Myanmar up-close and personal

22 March 2016
Myanmar up-close and personal
Migrant fishermen from Myanmar on Thai fishing boats sort fish by size at the port in Samut Sakhon province, Thailand, 11 March 2016. Photo: Diego Azubel/EPA

'Welcome to the Guesthouse. The small space is made to set you free from anxiety. But first you need to leave your old perceptions behind. You need to open your mind for new memories," says Kyaw Luck, a guide for the exhibition "Myanmar Up-Close", which opened last week at Museum Siam.
With yellowish tanaka powder on her face, YweWahOo is another guide who takes visitors around the exhibition. Both of them appear shy at first, but turn chatty when they share stories of their lives, or explain how trivial and mundane objects such as football shirts, social security cards or even a bottle of chicken or bird nest's soup displayed at the exhibition are relevant to their daily lives.
"Myanmar Up-Close" focuses on the life of Myanmar workers in Thailand. Kyaw Luck and YweWahOo, our two 19-year-old guides, are one among a million registered workers in the Kingdom.
Like many other migrant workers, both came to Thailand when they were young children, instead of being in school. Kyaw Luck left his village in Tiki when he was 12 and YweWahOo walked from her community in Dawei to Ranong province in Thailand when she was 14. 
Kyaw Luck and YweWahOo have worked at a number of menial, back-breaking jobs in farms, factories and food shops. Kyaw Luck now tends a rubber tree plantation in Rayong province, while WahOo works in a restaurant in OrmNoi district in Nakhon Pathom province. 
Like many other Myanmar migrants, they send 75% of their monthly income back home. Similar to others, they dream big -- returning home with a fat wallet and a thick gold chain around their necks. YweWahOo's dream is much bigger than her small frame. "I dream to open my own food shop, selling chicken and pork with sticky rice in my hometown in Dawei."
Objects on display might not be of any historical value but are meant to put a face to the 'faceless workforce' in Thailand. 
With charming innocence and heartfelt stories to share, needless to say, Kyaw Luck and YweWahOo have become the stars of the exhibition, which aims to bring the reality and not the stereotype of Myanmar closer to Thai perception.  
"There are good responses about Kyaw Luck and YweWahOo. Visitors get more curious about them, and I think listening to them talk about their lives is also part of touring in this exhibition. Their life experiences are the same narratives we depict in the show. How can you learn about Myanmar immigrants without getting to know them in person?" says TaweesakWoraritruengaurai, curator of the exhibition. "Myanmar Up-Close" presents the life of Myanmar workers in a more casual, intimate and humane way. The exhibition is also a refreshing departure from cultural and educational exhibitions, which are characterised by exhibition boards and have interactive screens with tedious data.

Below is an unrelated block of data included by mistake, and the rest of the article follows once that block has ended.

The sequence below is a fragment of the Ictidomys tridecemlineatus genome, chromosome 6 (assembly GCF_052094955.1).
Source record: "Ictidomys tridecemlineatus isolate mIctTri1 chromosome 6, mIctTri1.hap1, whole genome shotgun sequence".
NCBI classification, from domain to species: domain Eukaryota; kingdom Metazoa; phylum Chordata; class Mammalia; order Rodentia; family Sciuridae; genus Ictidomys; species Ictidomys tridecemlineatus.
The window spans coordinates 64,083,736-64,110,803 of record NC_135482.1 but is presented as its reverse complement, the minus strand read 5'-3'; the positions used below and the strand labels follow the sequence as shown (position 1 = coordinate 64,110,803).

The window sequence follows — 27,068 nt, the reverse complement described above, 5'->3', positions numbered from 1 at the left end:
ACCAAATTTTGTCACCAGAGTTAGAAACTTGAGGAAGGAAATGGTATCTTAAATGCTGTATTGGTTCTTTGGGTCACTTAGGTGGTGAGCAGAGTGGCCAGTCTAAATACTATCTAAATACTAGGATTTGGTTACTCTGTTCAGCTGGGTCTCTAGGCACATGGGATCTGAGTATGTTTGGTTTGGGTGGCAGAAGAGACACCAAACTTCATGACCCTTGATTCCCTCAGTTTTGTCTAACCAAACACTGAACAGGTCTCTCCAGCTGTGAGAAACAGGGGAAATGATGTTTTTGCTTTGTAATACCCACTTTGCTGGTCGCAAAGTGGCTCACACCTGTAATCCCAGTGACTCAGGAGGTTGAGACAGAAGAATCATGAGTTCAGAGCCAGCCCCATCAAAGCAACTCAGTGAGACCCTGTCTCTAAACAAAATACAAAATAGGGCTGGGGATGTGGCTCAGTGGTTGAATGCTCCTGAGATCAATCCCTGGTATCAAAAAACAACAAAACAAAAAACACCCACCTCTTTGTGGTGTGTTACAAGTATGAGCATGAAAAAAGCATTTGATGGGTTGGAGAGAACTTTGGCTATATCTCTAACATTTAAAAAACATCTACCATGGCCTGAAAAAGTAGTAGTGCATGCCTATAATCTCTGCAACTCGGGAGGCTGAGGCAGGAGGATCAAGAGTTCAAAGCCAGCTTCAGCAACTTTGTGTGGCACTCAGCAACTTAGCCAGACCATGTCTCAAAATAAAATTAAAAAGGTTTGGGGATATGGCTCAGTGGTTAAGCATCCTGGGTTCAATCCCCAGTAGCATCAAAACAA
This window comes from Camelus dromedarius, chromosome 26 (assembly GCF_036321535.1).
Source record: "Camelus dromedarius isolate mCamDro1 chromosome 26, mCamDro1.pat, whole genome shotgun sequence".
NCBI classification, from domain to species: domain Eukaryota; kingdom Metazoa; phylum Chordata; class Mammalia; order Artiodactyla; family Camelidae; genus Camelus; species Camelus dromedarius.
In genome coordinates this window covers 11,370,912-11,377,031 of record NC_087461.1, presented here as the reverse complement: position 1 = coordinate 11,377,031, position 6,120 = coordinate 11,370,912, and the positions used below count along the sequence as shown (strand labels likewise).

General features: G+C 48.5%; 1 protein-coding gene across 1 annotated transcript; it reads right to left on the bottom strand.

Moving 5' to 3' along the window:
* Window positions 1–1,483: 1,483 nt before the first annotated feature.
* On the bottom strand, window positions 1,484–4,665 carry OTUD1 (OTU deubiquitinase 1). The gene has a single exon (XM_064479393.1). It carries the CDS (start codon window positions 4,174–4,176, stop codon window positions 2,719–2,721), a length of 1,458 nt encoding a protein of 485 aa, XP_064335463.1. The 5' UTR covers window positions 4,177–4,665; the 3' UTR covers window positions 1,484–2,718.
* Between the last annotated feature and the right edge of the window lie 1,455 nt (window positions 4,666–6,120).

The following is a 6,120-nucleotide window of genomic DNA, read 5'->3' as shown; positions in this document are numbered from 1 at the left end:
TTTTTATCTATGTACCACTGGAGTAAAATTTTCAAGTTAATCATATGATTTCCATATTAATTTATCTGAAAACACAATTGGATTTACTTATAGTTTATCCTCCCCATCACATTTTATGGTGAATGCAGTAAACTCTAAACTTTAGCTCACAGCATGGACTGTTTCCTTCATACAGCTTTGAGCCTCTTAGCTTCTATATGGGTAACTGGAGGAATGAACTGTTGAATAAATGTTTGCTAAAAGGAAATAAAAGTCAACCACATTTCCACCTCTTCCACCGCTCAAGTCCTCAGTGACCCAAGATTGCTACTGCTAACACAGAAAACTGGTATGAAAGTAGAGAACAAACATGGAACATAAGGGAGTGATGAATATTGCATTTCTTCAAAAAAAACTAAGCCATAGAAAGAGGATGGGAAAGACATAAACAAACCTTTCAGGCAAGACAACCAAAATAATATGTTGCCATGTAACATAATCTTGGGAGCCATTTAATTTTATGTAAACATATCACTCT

Myanmar recently chose its first civilian president in 60 years, and the political progress of our neighbouring country is being closely watched, but an exhibition that emphasises the importance of the local people makes the country more approachable.
The curator says the exhibition is meant to give visitors a pleasant time -- an idea always pursued by Museum Siam -- as well as an understanding about hopes, dreams, social adaptation, survival strategy of the workers through decorative art, functional art and spiritual art in the conceptual and architectural design of "Guesthouse".
"We nicknamed the exhibition space as Guesthouse. We want the exhibition space to exude a casual atmosphere. Guesthouse is a place where you can take your hat off and meet new friends," says Taweesak.
At first, the curator wanted to recreate the "deploring scene of Soi Thai Union", the largest community of Myanmar workers located in Mahachai district in SamutSakhon province. But after interviews with Myanmar workers there, he changed his mind.
"We usually think of their life as deplorable and tragic. But for them, their lives are not that bad nor intolerable. What we think of as abhorrent conditions are acceptable conditions for them."
The exhibition is timely and relevant. Myanmar is a new debutante in the regional political and economic foray. The country is the new investment hot spot and also a source of cheap labour for the Asean Economic Community (AEC). The country of 60 million citizens, and chronic ethnic clashes, is shedding the totalitarian state and becoming democratic.